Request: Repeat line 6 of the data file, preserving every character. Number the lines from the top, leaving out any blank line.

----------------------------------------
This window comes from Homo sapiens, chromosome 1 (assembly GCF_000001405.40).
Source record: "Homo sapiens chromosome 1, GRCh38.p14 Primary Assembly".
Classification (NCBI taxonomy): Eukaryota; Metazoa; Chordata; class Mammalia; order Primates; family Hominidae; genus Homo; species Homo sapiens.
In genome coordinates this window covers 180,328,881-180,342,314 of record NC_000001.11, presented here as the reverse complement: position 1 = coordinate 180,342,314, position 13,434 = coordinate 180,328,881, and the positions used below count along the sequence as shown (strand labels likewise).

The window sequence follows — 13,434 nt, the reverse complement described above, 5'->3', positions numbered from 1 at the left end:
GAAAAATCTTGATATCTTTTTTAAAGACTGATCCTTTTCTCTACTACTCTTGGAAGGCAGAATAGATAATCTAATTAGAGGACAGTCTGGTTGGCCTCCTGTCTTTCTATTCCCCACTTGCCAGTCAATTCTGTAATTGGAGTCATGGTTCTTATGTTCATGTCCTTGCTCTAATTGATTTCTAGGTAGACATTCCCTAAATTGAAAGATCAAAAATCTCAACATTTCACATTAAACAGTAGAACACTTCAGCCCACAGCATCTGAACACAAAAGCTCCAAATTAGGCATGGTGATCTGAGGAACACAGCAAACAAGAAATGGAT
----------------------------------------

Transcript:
GAAAAATCTTGATATCTTTTTTAAAGACTGATCCTTTTCTCTACTACTCTTGGAAGGCAGAATAGATAATCTAATTAGAGGACAGTCTGGTTGGCCTCCTGTCTTTCTATTCCCCACTTGCCAGTCAATTCTGTAATTGGAGTCATGGTTCTTATGTTCATGTCCTTGCTCTAATTGATTTCTAGGTAGACATTCCCTAAATTGAAAGATCAAAAATCTCAACATTTCACATTAAACAGTAGAACACTTCAGCCCACAGCATCTGAACACAAAAGCTCCAAATTAGGCATGGTGATCTGAGGAACACAGCAAACAAGAAATGGAT